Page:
Businesses frequently partner with nonprofits to raise money and awareness for important causes. Some of these relationships last years and generate thousands of dollars, while others seemingly fail after only a short time. Follow these best practices to ensure that your next for profit/nonprofit partnership is a success for everyone!
Types of Partnerships for Businesses and Nonprofits
There are a variety of common models of partnerships for businesses and nonprofits:
- The business makes a one-time or recurring financial or material contribution to the nonprofit (think: donating money or gently used products)
- The business pays employees their regular salary to do volunteer work for the nonprofit
- The business donates a percentage of every sale to the nonprofit
Benefits of Business-Nonprofit Partnerships
Partnerships between businesses and nonprofits should benefit everyone!
Benefits for the Business
Businesses have so much to gain from working with nonprofits. Working with nonprofits can be highly fulfilling to founders and employees, and working with a nonprofit that resonates with the values of customers can improve consumer perception and trust. It is also possible to directly drive revenue with programs such as donating a percentage of every sale for a particular promotional product.
Benefits for the Nonprofit
Partnering with companies helps nonprofits reach financial and publicity goals. Depending on the type of partnership, the nonprofit may receive financial or material donations, or extra volunteer hours. Beyond this, the business becomes a promotional channel for the nonprofit and provides free public relations exposure and marketing.
Best Practices for For-Profit Business/Nonprofit Relationships
When a business and a nonprofit create a partnership, both parties are responsible for working towards the success of the program.
Best Practices for Nonprofits
Nonprofits usually operate on limited financial and human resources, but there are easy ways that they can create a positive and successful experience working with businesses.
- Create an open line of communication – Nonprofits struggle with human capital, but providing an open line of communication to the business is vital to business relationships. In turn, this can lead to more contracts signed and long-term relationships. Provide access to someone specific within the organization rather than a general customer service line or customer care email address.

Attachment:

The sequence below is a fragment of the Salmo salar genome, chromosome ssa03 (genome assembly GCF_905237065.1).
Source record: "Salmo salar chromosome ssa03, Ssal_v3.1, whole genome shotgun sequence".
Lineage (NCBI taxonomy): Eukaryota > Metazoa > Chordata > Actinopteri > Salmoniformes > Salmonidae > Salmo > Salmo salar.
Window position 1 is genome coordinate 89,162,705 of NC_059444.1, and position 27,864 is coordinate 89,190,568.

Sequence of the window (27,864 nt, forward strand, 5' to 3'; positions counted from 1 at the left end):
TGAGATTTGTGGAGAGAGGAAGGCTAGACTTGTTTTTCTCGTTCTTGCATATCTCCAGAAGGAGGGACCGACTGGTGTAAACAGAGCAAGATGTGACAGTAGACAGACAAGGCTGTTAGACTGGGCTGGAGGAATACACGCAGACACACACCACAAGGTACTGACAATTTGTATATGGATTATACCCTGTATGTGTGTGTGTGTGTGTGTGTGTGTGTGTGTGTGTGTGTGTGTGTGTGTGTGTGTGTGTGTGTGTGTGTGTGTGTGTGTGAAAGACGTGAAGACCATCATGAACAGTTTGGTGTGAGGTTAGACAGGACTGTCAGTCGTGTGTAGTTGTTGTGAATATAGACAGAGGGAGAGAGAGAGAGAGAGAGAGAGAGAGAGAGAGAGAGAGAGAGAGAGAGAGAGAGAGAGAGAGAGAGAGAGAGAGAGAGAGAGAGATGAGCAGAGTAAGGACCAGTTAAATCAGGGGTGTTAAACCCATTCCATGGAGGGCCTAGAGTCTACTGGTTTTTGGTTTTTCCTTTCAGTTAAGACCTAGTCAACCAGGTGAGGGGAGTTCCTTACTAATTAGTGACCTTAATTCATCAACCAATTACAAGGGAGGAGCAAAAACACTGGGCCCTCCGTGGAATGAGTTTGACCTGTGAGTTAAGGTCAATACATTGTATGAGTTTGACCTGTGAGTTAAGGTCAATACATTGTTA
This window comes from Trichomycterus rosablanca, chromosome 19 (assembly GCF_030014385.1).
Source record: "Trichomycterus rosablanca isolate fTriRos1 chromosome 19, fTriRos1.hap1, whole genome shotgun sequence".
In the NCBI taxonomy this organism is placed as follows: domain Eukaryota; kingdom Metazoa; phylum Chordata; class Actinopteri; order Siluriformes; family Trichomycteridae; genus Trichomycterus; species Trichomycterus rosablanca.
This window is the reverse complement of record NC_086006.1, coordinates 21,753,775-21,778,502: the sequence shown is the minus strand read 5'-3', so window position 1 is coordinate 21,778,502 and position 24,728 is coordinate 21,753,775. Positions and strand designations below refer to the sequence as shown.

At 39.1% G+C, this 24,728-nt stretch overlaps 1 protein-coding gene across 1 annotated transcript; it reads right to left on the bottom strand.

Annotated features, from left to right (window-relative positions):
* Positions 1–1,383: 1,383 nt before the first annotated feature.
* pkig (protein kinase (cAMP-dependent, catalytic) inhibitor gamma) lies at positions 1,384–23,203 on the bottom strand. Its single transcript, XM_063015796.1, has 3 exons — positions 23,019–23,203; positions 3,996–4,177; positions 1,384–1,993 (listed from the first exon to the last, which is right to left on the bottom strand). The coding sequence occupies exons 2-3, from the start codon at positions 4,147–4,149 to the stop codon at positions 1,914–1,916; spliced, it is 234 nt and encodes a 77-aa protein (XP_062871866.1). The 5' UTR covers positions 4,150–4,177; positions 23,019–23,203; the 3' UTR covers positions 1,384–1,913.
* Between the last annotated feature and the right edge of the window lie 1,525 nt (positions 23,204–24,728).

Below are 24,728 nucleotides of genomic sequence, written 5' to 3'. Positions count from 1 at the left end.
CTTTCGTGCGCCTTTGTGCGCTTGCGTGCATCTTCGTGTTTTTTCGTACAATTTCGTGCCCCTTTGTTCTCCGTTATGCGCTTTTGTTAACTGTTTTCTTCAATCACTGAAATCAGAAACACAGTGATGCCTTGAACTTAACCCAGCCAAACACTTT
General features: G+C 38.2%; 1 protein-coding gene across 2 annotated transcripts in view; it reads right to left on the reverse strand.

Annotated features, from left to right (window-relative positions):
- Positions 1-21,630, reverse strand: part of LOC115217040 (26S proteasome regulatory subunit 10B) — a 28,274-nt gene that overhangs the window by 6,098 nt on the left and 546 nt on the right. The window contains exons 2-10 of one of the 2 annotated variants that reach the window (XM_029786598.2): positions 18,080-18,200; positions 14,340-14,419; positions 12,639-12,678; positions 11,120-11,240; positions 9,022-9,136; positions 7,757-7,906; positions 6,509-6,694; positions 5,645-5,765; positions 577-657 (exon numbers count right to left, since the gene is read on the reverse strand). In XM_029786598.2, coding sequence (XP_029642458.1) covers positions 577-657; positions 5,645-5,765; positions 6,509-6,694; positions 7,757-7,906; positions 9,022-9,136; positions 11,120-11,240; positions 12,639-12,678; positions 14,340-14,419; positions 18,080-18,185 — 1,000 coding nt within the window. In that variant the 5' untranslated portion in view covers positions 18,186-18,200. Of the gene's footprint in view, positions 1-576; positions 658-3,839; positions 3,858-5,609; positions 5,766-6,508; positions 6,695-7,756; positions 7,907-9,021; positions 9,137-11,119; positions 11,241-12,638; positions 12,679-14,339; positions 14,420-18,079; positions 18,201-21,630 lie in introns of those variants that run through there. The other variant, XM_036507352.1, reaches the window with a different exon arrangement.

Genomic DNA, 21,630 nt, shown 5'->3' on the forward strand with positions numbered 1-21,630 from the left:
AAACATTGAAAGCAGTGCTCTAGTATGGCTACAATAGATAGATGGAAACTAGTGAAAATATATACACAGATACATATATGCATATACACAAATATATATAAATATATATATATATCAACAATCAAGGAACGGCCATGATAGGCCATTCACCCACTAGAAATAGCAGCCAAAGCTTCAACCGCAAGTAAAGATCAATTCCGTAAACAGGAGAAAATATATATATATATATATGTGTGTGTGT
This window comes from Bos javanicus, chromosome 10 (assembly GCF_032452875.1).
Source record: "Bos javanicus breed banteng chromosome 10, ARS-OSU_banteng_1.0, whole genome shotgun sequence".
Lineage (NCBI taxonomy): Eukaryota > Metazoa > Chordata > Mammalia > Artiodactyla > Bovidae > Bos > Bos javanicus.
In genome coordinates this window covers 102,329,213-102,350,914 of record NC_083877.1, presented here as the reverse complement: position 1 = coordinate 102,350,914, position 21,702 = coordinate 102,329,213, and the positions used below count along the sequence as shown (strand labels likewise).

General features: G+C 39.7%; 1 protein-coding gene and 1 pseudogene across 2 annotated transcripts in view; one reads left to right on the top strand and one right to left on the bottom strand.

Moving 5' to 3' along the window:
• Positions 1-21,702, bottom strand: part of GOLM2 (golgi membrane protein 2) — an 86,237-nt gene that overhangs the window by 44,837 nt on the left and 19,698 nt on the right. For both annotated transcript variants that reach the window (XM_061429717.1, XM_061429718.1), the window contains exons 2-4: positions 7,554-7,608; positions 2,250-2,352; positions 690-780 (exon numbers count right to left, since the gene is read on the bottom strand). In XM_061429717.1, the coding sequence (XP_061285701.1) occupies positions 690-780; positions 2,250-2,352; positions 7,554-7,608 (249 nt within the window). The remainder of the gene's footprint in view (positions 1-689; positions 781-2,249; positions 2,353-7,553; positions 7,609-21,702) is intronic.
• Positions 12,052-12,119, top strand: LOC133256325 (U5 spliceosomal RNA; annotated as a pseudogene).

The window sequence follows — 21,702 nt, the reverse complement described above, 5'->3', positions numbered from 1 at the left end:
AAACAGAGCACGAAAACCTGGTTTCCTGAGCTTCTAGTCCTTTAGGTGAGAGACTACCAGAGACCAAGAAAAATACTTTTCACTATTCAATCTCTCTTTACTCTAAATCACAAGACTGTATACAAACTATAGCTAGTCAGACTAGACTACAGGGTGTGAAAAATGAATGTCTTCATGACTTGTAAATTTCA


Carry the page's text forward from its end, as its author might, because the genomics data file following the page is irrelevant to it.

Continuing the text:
- Provide a style and branding guide – Most companies will want to publicize the partnership. Upon signing paperwork to formalize the partnership, provide high resolution logo files as well as basic branding guidelines. This will make it easier for the company to create graphics and messaging to promote the program.
- Share partner media on social media and website – It is common for businesses to publish a press release to announce the partnership. If possible, the nonprofit should create a section of their website to publish partner press releases. Businesses might also market the partnership on social media or by creating videos. Re-sharing high quality media with appropriate branding will help these partnership programs grow, and is a sign of goodwill towards the business.
Best Practices for Businesses
Businesses are also responsible for the success of nonprofit partnerships.
- Create an open line of communication – Communication is never one-way, so businesses must be highly communicative to have a successful partnership. Interestingly, the most successful businesses keep their communication simple. Make sure that a single person is accountable for the partnership, and have this person keep the nonprofit representative up to date with struggles and successes of the program.
- Strictly follow requested branding guidelines – If a nonprofit offers branding guidelines and logo files, follow their guidance! Do not modify their logos or graphic files without permission, and use the messaging that they provide.
- Be swift in delivering what was promised – If a business offers to donate 10% of sales to a nonprofit, it is a best practice to generate reports and deliver the donation as soon as possible after the promotion ends.
Partnerships between businesses and nonprofits should benefit everyone – most importantly, the community members that the nonprofit serves! Unfortunately, the ultimate mission can’t be served without a positive, open relationship between both parties. It is only when both parties take responsibility and carry their weight that a nonprofit promotion can be truly successful.
Annie Singer began her career in marketing as a link builder but quickly familiarized herself with a broader inbound marketing skillset. While she is largely self-taught, she has a rich background including agency, enterprise, and freelance experience, and has formal education in psychology and marketing research. Annie now works in digital growth and entrepreneurship, specializing in science-based practices and business ethics. Visit her website, or connect on LinkedIn.